OSLO - Early flowers, migrating swallows and sleepless bears are among signs that spring has arrived long ago in the northern hemisphere even as a record mild winter formally ends on Tuesday with a rare chill.

Spring officially starts on Wednesday at 0007 GMT when the sun passes north over the celestial equator but scientists say the biological clocks of animals and plants are running ahead of time, perhaps upset by global warming.

Orange trees, olives and peaches are blooming weeks ahead of schedule in Greece, geese are cutting down on migrations in Canada and the United States and bears have been unable to hibernate in Bulgaria.

Red Admiral butterflies and swallows -- usually a sign of summer after the birds spend the winter in Africa -- have been spotted early in the Netherlands after the warmest Dutch autumn and winter since records starting in 1706.

"Springs have been getting earlier for the past 60 years. Plants have been getting incredibly confused, and birds have also been confused to some extent," said Andre Farrar of Britain's Royal Society for the Protection of Birds.

Winter in the northern hemisphere was the warmest since global records began in the late 19th century, spurred by a warming trend of recent decades and an El Nino warming of the Pacific, according to the U.S. government's weather agency.

And some experts predict that 2007 could eclipse 1998 and 2005 as the warmest on record.

Scientists say that weather is always chaotic but U.N. reports project that extreme events such as droughts, heatwaves and floods are likely to become more frequent because of a warming widely blamed on use of fossil fuels.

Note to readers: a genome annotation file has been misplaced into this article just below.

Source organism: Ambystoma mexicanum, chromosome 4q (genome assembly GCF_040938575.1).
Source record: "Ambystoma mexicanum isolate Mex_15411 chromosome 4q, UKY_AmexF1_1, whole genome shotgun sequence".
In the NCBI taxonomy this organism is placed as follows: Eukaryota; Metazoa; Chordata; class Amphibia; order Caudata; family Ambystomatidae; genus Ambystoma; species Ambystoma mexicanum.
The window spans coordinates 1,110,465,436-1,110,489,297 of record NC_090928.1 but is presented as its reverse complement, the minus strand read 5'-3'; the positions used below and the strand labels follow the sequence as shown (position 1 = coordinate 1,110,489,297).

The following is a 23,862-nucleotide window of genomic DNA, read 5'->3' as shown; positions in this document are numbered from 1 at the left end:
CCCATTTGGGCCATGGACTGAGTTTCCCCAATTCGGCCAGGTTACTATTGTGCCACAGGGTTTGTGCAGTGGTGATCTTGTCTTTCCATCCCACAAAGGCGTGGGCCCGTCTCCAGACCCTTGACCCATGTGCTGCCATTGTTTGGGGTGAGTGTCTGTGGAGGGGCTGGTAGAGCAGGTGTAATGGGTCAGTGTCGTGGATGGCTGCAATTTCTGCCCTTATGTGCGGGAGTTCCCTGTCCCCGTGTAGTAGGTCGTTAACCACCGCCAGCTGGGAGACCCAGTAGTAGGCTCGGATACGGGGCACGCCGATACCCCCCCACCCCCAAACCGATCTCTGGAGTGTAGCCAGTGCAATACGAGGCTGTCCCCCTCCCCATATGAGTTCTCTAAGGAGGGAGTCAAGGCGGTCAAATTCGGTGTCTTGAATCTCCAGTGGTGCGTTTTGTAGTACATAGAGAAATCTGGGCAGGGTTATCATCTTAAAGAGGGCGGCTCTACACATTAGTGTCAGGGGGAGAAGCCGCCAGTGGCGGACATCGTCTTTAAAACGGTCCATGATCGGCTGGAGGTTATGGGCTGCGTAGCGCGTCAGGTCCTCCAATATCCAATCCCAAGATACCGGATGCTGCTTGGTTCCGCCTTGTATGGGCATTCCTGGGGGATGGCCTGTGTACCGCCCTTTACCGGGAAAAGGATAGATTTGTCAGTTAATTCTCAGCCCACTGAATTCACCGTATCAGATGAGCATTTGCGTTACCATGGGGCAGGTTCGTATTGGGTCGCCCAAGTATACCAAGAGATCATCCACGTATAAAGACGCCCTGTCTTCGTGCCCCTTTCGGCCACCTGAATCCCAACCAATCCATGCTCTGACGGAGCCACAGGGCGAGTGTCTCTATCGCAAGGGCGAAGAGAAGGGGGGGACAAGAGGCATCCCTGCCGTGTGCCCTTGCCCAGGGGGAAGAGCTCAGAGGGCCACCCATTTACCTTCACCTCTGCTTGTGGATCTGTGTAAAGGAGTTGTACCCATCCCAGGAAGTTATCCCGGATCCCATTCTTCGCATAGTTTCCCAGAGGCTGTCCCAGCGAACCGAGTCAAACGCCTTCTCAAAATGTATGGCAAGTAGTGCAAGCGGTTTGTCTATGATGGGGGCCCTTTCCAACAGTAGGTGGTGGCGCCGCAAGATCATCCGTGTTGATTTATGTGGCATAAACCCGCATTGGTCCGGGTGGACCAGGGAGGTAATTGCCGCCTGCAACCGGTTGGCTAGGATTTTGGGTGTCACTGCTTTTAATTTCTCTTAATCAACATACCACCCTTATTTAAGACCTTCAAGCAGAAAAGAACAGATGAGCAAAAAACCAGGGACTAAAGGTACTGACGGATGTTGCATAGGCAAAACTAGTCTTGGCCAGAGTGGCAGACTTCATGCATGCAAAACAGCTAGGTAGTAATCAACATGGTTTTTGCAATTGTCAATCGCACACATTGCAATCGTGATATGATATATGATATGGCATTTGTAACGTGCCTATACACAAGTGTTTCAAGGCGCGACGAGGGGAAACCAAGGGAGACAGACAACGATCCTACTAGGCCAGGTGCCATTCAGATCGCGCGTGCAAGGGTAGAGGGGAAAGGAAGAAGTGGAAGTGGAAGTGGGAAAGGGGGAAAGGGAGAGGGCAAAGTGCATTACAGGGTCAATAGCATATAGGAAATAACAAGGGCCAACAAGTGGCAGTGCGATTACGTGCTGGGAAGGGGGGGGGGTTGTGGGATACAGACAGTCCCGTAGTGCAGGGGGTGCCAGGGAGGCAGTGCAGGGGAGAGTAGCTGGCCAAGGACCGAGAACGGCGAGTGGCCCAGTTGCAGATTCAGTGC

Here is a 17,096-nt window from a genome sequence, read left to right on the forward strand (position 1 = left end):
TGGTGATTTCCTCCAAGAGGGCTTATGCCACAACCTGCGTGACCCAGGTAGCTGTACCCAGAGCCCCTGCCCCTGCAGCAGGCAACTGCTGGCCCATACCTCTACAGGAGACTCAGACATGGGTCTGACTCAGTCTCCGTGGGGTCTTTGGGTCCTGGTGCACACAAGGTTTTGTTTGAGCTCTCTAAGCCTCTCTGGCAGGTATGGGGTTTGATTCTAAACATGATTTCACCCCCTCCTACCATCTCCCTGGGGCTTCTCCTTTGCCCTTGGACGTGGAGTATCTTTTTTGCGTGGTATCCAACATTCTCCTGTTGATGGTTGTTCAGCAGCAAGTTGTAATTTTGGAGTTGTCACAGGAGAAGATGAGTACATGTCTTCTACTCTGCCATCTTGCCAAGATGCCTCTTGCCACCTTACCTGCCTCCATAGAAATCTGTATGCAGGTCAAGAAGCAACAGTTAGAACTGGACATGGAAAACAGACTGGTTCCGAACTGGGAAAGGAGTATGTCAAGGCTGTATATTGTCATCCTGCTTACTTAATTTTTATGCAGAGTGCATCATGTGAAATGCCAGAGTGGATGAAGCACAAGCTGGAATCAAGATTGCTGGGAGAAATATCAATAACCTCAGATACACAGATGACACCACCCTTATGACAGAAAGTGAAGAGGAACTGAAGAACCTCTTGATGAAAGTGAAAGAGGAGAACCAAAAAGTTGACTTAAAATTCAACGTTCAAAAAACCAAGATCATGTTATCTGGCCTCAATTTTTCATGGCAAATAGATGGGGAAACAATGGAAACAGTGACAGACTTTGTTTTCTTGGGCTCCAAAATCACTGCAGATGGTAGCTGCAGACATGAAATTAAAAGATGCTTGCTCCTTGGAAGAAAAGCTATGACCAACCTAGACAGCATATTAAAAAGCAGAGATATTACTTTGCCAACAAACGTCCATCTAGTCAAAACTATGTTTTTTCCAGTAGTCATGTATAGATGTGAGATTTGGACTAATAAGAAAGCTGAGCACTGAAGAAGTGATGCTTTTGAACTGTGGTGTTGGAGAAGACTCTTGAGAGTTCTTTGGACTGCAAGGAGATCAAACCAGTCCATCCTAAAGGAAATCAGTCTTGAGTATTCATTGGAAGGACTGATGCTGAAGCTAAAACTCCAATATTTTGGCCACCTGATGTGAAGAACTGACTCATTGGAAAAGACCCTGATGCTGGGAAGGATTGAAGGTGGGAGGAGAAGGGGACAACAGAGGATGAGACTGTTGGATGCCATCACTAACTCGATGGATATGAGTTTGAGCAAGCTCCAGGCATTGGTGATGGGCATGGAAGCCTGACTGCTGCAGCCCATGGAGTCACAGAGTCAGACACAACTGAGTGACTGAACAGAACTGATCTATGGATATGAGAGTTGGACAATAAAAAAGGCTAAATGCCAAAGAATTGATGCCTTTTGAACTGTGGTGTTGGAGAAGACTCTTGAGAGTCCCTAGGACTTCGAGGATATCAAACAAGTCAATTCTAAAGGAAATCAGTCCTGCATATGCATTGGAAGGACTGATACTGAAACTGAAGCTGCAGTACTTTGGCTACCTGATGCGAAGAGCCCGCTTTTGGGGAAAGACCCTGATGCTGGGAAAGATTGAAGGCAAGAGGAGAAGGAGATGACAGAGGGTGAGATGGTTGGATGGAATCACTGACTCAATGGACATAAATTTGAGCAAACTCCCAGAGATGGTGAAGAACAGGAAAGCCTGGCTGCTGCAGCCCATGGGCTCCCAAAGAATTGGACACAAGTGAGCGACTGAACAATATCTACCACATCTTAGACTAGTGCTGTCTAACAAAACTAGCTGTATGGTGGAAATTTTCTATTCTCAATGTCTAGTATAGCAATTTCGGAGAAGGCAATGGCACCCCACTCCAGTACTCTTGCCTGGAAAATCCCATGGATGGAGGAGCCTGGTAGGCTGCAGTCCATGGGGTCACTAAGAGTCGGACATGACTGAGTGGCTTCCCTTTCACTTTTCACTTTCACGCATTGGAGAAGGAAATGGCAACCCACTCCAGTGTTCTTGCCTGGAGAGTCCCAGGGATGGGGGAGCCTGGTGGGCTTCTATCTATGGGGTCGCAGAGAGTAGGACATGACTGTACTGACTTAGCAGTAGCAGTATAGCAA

In a parting blast of winter, snow or sleet fell in parts of Europe from Britain to Slovenia on Tuesday.


All 20 bears in a Bulgarian conservation park are awake after most skipped a hibernation normally lasting until April.

"The bears did not even try to sleep this winter. For the first time it happened to almost all of them," said Anton Paunkov, spokesman of the "Four Paws" foundation.

And the winter migration path of Canadian geese has become shorter in the last 25 years, apparently because of warmer temperatures and changing U.S. farm practices.

"Where we used to get banded geese turning up in Florida and Louisiana, now they're not making it much farther south than Ohio," said Kirk Miner of the Jack Miner Bird Sanctuary near Windsor, Ontario.

In Kew Gardens west of London, daffodils, crocuses and snowdrops have been opening early. In Britain, some birds such as chiffchaffs and blackcaps no longer bother to migrate.

Some farmers may benefit from longer growing seasons but many worry that early flowering exposes crops to late frosts or pests. Normal insect pollinators such as bees may not be around when the flowers bloom.

In Italy, a "Map of Spring" study warned that many plants were flowering 10 to 20 days earlier than normal, possibly because of global warming. Prime Minister Romano Prodi has warned farmers to prepare for drought after a warm, dry winter.

Meteo France said average temperatures from December to February were 2.1 degrees Celsius (3.8 Fahrenheit) above average -- the highest since it began collating "full and reliable" data from 22 French cities in 1950.

Among benefits, high winter temperatures may have helped keep winter heating bills down, helping limit high oil prices at about $60 a barrel.

Slovenia's capital Ljubljana had about 10 centimeters (4 inches) of snow on Monday, the most of the winter, causing railway and road traffic problems throughout the country. Ski resort operators were delighted after a soggy season.

Among other swings, temperatures in Beijing were set to climb from a chilly 7C on Tuesday to 18C on Saturday.

One man in Cyprus got twin shocks from an early spring.

Picking wild asparagus in late February, he got bitten by a snake that had apparently woken early from hibernation. Then, driving to hospital for treatment, he got stopped for speeding.